The turret has no interior, but instead has a cylindrical pivot inside with poly-caps slowing down the movement of the barrel when fitted.  It is clasped between the top and bottom halves of the turret, with an additional panel under the mantlet.  The roof is almost covered by the two large hatches, with internal inserts, handles and external grab-handles added before they and their hinges are fitted to the roof along with six clear vision blocks with armoured covers, an aerial base and rotating periscope.  What little space remains is taken up by the dual sighting boxes with clear fronts and external housings that can be posed with the protective bullet-resistant covers either open or closed at your choice.  The coax machine gun barrel is slotted into the inner mantlet, then the highly sloped outer mantlet is installed along with a lifting eye, then two large armoured glass panels are mounted on the sides of the roof, with the front being protected by two large outer boxes over the sighting gear.  Smoke dischargers are mounted on pattresses on the cheeks, with more brackets, equipment and boxes that are later partially hidden by more slat-armour and a stiffening bar that spans between the armoured glass panels to prevent knock-down by enemy fire.  The gun sleeve is slid into the mantlet, then the brass barrel with hollow conical muzzle is slipped into place until it stops, with a small section pointed out in 1:1 scale for painting in silver, representing the recoil length of the barrel in its sleeve.  The turret twists into place on a pair of bayonet lugs, and that’s it.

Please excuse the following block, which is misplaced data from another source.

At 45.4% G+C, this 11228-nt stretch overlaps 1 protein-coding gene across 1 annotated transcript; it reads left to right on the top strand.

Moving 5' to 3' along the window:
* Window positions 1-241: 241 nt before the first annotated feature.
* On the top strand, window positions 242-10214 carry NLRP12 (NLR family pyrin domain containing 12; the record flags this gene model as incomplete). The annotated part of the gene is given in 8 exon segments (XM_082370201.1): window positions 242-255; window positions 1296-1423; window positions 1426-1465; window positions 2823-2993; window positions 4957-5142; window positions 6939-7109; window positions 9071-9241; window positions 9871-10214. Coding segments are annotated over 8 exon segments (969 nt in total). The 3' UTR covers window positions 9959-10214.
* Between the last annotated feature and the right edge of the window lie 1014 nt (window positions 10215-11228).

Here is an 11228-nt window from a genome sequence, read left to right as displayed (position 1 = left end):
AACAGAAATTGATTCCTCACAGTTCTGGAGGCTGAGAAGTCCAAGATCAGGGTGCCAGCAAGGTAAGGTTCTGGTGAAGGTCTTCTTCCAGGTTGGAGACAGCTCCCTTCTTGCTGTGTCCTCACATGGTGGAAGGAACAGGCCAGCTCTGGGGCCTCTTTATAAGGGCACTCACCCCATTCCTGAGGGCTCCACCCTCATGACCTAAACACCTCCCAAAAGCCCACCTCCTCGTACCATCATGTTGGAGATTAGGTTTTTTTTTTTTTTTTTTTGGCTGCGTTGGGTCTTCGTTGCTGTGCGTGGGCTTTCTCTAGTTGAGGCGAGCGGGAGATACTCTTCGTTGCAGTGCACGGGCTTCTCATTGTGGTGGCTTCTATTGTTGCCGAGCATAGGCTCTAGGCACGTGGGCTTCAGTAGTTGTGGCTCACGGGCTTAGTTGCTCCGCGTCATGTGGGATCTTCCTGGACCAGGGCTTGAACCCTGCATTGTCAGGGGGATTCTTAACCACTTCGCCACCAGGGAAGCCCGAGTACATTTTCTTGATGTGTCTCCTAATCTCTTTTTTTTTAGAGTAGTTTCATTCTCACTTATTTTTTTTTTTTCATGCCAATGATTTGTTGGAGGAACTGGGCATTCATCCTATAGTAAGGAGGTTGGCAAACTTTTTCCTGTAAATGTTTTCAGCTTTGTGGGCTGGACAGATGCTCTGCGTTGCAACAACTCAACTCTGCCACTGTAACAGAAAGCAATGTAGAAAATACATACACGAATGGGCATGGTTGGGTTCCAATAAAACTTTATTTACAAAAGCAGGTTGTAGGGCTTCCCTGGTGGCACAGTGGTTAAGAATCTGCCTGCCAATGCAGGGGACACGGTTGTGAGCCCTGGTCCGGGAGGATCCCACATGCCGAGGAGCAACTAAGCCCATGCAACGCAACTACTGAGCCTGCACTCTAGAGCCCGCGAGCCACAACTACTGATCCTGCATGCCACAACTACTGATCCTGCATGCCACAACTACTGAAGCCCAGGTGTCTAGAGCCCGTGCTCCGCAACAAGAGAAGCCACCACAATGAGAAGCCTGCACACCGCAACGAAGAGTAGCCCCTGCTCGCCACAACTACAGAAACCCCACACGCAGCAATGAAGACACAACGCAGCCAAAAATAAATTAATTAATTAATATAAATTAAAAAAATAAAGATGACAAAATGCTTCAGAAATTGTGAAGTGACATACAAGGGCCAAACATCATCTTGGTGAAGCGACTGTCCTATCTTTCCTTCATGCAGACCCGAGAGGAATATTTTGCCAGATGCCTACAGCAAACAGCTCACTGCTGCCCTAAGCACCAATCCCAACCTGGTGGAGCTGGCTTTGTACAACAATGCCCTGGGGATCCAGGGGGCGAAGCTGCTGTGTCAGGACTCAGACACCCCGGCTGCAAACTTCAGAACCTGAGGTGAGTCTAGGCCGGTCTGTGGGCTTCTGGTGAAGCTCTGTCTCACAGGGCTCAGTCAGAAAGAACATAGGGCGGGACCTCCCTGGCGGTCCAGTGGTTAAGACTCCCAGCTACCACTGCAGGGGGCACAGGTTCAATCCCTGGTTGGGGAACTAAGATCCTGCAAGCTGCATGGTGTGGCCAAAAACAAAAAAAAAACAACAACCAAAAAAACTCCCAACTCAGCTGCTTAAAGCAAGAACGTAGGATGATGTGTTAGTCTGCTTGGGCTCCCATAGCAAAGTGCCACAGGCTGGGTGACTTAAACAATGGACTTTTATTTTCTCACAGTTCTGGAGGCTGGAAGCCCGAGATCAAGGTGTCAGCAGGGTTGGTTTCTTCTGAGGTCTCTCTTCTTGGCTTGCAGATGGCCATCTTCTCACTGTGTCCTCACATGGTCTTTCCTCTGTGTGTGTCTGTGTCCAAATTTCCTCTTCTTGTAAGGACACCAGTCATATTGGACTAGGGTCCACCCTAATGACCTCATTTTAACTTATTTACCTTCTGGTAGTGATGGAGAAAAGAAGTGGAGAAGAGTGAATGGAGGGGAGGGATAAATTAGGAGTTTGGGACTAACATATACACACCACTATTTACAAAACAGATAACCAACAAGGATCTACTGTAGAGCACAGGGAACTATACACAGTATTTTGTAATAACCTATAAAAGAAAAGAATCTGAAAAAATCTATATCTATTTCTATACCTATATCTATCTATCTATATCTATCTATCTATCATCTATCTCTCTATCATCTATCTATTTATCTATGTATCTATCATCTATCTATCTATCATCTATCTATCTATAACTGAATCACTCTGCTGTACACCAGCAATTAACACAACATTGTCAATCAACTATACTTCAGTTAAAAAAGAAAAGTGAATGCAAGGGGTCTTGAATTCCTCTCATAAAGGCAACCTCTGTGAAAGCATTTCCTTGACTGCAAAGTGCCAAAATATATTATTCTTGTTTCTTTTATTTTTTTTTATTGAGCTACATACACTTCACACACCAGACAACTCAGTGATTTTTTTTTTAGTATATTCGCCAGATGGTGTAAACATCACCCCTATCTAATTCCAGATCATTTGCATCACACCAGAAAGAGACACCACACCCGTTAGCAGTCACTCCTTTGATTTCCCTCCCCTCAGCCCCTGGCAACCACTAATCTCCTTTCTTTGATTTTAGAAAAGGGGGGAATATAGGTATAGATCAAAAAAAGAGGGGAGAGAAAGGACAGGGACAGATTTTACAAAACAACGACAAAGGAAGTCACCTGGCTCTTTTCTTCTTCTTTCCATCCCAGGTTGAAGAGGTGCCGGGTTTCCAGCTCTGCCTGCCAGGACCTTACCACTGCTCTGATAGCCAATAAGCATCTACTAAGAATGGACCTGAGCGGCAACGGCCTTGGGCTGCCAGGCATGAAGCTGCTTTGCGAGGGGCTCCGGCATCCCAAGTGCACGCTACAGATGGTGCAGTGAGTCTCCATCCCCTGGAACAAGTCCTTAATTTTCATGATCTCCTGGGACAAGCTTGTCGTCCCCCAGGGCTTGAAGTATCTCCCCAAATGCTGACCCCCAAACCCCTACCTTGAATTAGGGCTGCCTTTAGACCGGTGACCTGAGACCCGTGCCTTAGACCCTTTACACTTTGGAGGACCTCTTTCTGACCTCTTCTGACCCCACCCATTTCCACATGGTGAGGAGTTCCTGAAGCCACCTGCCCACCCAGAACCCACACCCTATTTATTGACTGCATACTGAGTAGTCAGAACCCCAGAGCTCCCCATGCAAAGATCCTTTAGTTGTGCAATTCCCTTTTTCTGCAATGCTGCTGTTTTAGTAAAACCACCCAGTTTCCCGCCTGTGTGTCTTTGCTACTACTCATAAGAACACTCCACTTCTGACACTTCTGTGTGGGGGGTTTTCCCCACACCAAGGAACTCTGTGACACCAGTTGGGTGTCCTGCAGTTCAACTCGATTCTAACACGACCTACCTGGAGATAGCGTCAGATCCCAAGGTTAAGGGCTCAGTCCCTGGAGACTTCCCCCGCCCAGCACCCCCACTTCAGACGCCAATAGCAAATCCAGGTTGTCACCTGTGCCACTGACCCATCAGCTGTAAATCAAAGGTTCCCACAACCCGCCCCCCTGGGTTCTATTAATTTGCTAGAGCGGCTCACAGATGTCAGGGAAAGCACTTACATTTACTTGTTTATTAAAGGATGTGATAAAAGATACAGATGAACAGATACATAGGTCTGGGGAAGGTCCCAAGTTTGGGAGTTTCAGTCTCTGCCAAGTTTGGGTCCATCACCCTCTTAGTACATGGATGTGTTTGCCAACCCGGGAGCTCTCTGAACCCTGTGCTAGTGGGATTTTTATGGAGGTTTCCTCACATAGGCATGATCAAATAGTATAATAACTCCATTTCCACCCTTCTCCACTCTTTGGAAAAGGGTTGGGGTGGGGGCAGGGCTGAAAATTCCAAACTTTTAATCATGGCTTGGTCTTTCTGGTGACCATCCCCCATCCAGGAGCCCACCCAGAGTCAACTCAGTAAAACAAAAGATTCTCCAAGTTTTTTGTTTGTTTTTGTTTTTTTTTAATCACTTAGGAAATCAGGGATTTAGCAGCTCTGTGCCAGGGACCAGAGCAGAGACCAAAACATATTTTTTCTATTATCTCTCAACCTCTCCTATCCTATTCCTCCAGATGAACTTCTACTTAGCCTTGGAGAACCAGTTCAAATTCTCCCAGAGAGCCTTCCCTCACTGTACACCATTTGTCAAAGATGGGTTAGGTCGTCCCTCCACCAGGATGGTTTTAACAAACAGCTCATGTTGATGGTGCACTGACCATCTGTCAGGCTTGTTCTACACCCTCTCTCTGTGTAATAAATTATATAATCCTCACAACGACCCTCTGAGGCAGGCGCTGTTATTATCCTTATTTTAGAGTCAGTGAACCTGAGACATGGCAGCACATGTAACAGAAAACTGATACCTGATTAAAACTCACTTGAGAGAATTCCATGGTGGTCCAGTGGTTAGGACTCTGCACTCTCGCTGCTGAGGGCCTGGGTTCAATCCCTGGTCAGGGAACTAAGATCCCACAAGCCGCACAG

Any colour you like as long as it’s desert sand.  There is only one decal option in the box, but as there aren’t many decals on any AFV (for the most part), if you can source some extra number plate decals (there is ONE spare set on the sheet), you can depict other vehicles.  From the box you can build the following:


  • B Company, 3rd Battalion, The Mercian Regiment (Staffords), British Army, Durai East Region, Helmand, Afghanistan, 2011.







There are of course the two PE masks for the wheels and track pads, allowing you to paint the hubs of the wheels and the rubber track pads without worrying about paint getting everywhere.  The fit is exceptionally snug, but don’t forget to clean the PE parts if any paint creeps underneath, and take care with the quantity of paint you’re spraying or brushing, as thick paint stands more chance of seeping through.  Decals are printed in China and of sufficiently good quality to be used with the model.



It’s an exceptionally well detailed kit that should please most modellers out of the box, and the bar armour is well-moulded given the limitations of styrene moulding.  It’s already popular, and deserves to be.


Very highly recommended.



Review sample courtesy of



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2 minutes ago, Mick4350 said:

Not sure what a metalled road is.

Noun: metalled road
Usage: Brit

A road with a hard smooth surface of bitumen or tar
- paved road, sealed road [Austral, NZ], surfaced road